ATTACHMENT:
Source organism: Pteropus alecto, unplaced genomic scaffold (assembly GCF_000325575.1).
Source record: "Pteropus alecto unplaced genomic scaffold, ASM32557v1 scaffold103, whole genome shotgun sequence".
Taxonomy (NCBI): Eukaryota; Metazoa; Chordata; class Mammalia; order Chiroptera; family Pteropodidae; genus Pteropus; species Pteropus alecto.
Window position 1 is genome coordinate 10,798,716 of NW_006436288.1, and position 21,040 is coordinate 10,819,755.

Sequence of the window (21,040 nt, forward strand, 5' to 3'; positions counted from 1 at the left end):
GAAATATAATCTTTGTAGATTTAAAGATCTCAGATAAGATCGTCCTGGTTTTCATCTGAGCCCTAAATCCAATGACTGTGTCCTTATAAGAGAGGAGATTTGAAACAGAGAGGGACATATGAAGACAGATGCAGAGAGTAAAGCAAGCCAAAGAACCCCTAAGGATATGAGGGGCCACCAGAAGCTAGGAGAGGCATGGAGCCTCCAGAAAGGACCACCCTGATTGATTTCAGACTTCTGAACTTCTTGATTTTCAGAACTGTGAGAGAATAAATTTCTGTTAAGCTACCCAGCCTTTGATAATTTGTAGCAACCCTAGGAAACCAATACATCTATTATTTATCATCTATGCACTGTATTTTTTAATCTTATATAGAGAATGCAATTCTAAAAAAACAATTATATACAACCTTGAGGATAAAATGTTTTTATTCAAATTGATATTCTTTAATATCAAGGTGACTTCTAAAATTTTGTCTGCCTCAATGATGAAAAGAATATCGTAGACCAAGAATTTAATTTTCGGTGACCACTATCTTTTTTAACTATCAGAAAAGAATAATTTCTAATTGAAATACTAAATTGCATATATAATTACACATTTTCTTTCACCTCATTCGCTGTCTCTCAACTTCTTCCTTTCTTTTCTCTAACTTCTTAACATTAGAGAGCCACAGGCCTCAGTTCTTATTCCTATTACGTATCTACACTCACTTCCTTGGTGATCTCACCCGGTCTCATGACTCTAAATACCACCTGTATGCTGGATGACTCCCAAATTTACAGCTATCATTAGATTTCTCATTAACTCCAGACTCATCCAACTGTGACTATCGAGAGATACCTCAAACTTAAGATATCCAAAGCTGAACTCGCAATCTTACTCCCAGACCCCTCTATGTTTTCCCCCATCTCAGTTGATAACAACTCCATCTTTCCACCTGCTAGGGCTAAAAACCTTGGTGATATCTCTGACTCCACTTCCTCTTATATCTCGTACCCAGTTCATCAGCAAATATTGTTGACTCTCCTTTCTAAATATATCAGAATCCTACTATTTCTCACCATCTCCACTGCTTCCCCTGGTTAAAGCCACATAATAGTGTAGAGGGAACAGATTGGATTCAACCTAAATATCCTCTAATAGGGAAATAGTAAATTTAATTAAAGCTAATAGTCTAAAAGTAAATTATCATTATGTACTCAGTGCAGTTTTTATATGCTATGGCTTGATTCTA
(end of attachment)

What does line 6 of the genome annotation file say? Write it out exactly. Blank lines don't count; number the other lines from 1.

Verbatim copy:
GAAATATAATCTTTGTAGATTTAAAGATCTCAGATAAGATCGTCCTGGTTTTCATCTGAGCCCTAAATCCAATGACTGTGTCCTTATAAGAGAGGAGATTTGAAACAGAGAGGGACATATGAAGACAGATGCAGAGAGTAAAGCAAGCCAAAGAACCCCTAAGGATATGAGGGGCCACCAGAAGCTAGGAGAGGCATGGAGCCTCCAGAAAGGACCACCCTGATTGATTTCAGACTTCTGAACTTCTTGATTTTCAGAACTGTGAGAGAATAAATTTCTGTTAAGCTACCCAGCCTTTGATAATTTGTAGCAACCCTAGGAAACCAATACATCTATTATTTATCATCTATGCACTGTATTTTTTAATCTTATATAGAGAATGCAATTCTAAAAAAACAATTATATACAACCTTGAGGATAAAATGTTTTTATTCAAATTGATATTCTTTAATATCAAGGTGACTTCTAAAATTTTGTCTGCCTCAATGATGAAAAGAATATCGTAGACCAAGAATTTAATTTTCGGTGACCACTATCTTTTTTAACTATCAGAAAAGAATAATTTCTAATTGAAATACTAAATTGCATATATAATTACACATTTTCTTTCACCTCATTCGCTGTCTCTCAACTTCTTCCTTTCTTTTCTCTAACTTCTTAACATTAGAGAGCCACAGGCCTCAGTTCTTATTCCTATTACGTATCTACACTCACTTCCTTGGTGATCTCACCCGGTCTCATGACTCTAAATACCACCTGTATGCTGGATGACTCCCAAATTTACAGCTATCATTAGATTTCTCATTAACTCCAGACTCATCCAACTGTGACTATCGAGAGATACCTCAAACTTAAGATATCCAAAGCTGAACTCGCAATCTTACTCCCAGACCCCTCTATGTTTTCCCCCATCTCAGTTGATAACAACTCCATCTTTCCACCTGCTAGGGCTAAAAACCTTGGTGATATCTCTGACTCCACTTCCTCTTATATCTCGTACCCAGTTCATCAGCAAATATTGTTGACTCTCCTTTCTAAATATATCAGAATCCTACTATTTCTCACCATCTCCACTGCTTCCCCTGGTTAAAGCCACATAATAGTGTAGAGGGAACAGATTGGATTCAACCTAAATATCCTCTAATAGGGAAATAGTAAATTTAATTAAAGCTAATAGTCTAAAAGTAAATTATCATTATGTACTCAGTGCAGTTTTTATATGCTATGGCTTGATTCTA